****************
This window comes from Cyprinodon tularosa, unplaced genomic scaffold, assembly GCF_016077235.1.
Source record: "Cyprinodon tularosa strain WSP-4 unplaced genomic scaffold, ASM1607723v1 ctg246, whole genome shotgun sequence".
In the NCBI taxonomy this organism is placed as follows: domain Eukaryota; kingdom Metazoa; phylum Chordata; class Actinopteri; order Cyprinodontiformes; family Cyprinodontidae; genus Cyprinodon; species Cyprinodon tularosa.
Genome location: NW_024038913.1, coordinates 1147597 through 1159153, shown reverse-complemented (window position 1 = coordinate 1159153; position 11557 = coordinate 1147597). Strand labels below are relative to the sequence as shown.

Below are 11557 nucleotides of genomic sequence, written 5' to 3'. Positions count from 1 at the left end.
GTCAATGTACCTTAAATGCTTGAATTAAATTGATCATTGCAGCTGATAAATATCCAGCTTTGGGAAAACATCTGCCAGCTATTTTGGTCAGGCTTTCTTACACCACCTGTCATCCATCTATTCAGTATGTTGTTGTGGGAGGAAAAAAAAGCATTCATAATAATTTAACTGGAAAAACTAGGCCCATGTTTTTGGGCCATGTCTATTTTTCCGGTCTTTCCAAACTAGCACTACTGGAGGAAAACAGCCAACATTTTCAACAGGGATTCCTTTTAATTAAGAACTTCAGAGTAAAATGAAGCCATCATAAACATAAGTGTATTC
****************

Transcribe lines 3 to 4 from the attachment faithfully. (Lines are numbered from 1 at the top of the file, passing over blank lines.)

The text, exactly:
In the NCBI taxonomy this organism is placed as follows: domain Eukaryota; kingdom Metazoa; phylum Chordata; class Actinopteri; order Cyprinodontiformes; family Cyprinodontidae; genus Cyprinodon; species Cyprinodon tularosa.
Genome location: NW_024038913.1, coordinates 1147597 through 1159153, shown reverse-complemented (window position 1 = coordinate 1159153; position 11557 = coordinate 1147597). Strand labels below are relative to the sequence as shown.